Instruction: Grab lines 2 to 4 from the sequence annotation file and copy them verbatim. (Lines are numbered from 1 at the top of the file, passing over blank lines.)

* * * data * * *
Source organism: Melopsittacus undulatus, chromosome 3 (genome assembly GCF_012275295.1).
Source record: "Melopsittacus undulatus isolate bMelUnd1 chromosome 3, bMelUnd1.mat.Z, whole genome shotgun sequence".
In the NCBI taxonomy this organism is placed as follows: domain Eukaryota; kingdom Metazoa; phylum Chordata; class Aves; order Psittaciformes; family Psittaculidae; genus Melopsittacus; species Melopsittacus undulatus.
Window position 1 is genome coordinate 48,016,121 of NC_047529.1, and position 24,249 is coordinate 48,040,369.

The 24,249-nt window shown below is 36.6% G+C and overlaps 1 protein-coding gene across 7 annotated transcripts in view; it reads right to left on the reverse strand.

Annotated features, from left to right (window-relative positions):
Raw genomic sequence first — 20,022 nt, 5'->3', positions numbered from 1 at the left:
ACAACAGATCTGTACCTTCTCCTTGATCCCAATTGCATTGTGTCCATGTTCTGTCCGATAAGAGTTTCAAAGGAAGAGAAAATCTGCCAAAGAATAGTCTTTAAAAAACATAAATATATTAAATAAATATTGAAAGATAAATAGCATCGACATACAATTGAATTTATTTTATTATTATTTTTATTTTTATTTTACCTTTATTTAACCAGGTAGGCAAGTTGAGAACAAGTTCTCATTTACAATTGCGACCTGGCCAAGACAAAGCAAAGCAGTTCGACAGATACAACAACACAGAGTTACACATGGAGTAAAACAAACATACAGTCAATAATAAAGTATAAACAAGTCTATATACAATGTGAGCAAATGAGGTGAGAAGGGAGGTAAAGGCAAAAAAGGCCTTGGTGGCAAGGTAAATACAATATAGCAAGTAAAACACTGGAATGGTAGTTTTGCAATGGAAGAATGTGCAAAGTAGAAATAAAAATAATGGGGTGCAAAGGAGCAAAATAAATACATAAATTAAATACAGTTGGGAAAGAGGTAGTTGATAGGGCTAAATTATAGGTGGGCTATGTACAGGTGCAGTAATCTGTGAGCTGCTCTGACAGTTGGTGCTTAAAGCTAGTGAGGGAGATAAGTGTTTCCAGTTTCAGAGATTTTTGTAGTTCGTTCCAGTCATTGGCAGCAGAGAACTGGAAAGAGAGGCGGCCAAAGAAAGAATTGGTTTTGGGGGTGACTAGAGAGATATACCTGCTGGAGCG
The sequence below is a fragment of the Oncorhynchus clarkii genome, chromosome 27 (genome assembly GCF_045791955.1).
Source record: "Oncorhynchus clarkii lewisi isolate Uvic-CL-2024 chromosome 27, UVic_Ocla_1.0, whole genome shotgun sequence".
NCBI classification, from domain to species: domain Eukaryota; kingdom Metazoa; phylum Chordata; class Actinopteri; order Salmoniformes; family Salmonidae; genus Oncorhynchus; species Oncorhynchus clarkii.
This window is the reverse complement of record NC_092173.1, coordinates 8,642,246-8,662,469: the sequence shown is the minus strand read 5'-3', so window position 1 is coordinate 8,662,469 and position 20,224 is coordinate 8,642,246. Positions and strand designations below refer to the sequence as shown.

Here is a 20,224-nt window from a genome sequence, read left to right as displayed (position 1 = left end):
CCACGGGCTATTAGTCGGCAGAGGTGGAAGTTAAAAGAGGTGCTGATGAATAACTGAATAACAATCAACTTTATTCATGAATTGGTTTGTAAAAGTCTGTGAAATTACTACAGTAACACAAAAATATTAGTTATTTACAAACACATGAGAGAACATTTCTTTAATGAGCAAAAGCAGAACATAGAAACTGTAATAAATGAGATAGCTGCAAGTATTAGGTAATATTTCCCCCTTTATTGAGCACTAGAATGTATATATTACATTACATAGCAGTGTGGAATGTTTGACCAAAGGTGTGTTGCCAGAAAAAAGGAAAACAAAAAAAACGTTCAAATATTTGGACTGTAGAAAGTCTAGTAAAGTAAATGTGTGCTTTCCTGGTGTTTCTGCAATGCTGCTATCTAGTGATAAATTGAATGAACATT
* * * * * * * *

Source record: "Melopsittacus undulatus isolate bMelUnd1 chromosome 3, bMelUnd1.mat.Z, whole genome shotgun sequence".
In the NCBI taxonomy this organism is placed as follows: domain Eukaryota; kingdom Metazoa; phylum Chordata; class Aves; order Psittaciformes; family Psittaculidae; genus Melopsittacus; species Melopsittacus undulatus.
Window position 1 is genome coordinate 48,016,121 of NC_047529.1, and position 24,249 is coordinate 48,040,369.